COST Stock: Earn a 5.6% Total Yield from Costco Stock?
Why Costco is a Great Stock for Income Investors
If you check Costco Wholesale Corporation’s (NASDAQ:COST) statistics on any of the financial web sites, you would see a dividend yield of 1.3%, which is not a high number by any means. The thing is, though, investors of Costco stock have actually collected a yield much higher than that.
Here’s the best part: there was no complicated trading strategy to lock in that yield. Investors simply held on to their Costco shares and collected the oversized dividends.
Most dividend-paying companies distribute on a quarterly basis. Costco stock is no exception. However, other than regular quarterly payments, the company has also rewarded investors with special cash dividends, and the amount was pretty substantial.
On April 25, 2017, Costco announced that its board of directors had approved a special cash dividend of $7.00 per share. That dividend, which totaled $3.1 billion, was paid to Costco stock investors on May 26 the same year. (Source: “Costco Wholesale Corporation Reports Special Cash Dividend of $7.00 Per Share and Increase in Quarterly Cash Dividend,” Costco Wholesale Corporation, April 25, 2017.)
Add that to the company’s regular quarterly payments and you’ll see that Costco has paid total dividends of $8.85 per share in the last 12 months. At the current share price, that’s a trailing dividend yield of 5.6%.
Furthermore, the regular dividends at Costco have been increasing too. While Costco stock hasn’t really been known as a staple for income investors, its payout increase over the years is nothing short of impressive.
The company started paying a dividend in May 2004; its initial quarterly dividend rate then was $0.10 per share. Since then, COST stock has raised its payout every single year. With its current quarterly dividend rate of $0.50 per share, Costco stock’s payout has increased fivefold in the last 13 years. (Source: “Splits and Dividends,” Costco Wholesale Corporation, last accessed August 16, 2017.)
A Recurring Business
Of course, with all these dividend increases, you might be wondering whether Costco’s payout is sustainable. Moreover, with more and more people embracing online shopping, how will this brick-and-mortar retailer protect its business?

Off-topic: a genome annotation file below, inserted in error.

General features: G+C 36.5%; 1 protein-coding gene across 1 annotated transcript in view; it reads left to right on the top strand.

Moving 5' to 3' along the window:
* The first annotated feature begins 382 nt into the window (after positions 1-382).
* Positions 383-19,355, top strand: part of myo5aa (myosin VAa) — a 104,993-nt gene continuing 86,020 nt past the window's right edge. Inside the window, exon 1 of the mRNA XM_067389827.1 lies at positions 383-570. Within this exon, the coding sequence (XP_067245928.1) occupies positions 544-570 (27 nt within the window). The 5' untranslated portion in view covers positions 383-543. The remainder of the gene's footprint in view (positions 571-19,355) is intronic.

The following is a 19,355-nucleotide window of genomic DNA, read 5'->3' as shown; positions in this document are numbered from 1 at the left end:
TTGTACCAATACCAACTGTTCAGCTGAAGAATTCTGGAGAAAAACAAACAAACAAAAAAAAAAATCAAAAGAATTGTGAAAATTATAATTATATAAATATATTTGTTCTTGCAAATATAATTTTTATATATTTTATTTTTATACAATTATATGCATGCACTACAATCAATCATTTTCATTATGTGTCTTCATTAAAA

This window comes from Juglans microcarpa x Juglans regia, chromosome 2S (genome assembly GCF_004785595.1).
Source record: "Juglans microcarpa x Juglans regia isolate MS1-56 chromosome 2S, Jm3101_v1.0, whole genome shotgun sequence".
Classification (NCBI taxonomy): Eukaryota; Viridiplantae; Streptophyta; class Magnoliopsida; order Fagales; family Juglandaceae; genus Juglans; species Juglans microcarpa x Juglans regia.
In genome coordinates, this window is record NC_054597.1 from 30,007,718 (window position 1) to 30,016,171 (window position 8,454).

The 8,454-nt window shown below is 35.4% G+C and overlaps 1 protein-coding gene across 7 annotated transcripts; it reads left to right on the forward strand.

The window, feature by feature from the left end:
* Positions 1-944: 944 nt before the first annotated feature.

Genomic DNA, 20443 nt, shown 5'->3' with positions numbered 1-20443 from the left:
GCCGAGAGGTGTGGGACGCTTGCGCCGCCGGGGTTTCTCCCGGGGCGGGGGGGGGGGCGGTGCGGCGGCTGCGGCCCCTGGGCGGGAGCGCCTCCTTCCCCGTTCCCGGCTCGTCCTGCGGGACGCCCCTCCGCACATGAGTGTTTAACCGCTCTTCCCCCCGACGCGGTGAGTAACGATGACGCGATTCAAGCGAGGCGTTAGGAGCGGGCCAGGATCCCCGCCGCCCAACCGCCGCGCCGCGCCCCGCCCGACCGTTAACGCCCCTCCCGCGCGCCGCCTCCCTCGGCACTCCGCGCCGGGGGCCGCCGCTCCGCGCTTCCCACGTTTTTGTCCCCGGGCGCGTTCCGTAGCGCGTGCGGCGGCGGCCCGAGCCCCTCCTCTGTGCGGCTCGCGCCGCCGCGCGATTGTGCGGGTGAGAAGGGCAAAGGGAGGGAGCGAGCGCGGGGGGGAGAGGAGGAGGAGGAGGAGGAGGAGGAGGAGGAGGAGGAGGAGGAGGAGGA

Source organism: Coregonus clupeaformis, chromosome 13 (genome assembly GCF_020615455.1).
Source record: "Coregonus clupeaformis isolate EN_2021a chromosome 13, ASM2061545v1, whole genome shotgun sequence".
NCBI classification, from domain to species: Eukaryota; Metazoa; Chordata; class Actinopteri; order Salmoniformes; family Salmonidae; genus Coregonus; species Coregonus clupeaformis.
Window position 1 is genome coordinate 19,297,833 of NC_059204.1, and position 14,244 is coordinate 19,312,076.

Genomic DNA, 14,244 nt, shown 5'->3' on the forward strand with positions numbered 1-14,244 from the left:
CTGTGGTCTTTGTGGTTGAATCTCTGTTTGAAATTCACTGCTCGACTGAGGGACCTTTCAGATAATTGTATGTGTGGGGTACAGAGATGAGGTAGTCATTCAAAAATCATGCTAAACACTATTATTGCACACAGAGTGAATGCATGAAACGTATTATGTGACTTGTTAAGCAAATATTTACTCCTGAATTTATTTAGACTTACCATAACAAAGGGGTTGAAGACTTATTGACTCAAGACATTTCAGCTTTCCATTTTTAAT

Well, as it turns out, Costco’s business is more than solid. The company is not just your average retailer; it is a membership-only warehouse club. With 510 warehouses in the U.S., Costco is currently the largest membership-only warehouse club in America. The company also owns and operates another 222 warehouses in Canada, Mexico, the U.K., Japan, Korea, Taiwan, Australia, Spain, and Ireland.
The neat thing about Costco’s business is that once people have paid money to become a member, they tend to become very loyal customers. The company currently has 88.9-million total cardholders. The renewal rate in the U.S. and Canada is a solid 90%, which allows Costco to make $2.8 billion just in cash fees every year. (Source: “3rd Quarter FY 2017,” Costco Wholesale Corporation, last accessed August 16, 2017.)
Loyal customers translate to a recurring business. In the most recent quarter, Costco reported a five-percent increase in comparable sales. This was driven by six-percent growth in comp sales in the U.S., a two-percent increase in Canada, and a four-percent increase at its other international locations. (Source: “Costco Wholesale Corporation Reports Third Quarter and Year-to-Date Operating Results for Fiscal Year 2017,” Costco Wholesale Corporation, May 25, 2017.)
Financially, the company generated diluted earnings per share of $1.59 for the quarter. This not only represented a sizable increase from the $1.24 per share earned in the year-ago period, but was also more than enough to cover its new quarterly dividend rate of $0.50 per share.
In the first three quarters of Costco’s fiscal 2017, the company generated $3.99 of earnings per share while declaring $1.40 of regular dividends per share. So it had a payout ratio of just 35%, leaving a margin of safety and the potential for future dividend hikes.
As for special dividends, they tend to be more unpredictable. But with a recurring business and rising regular payouts, Costco stock deserves the attention of income investors.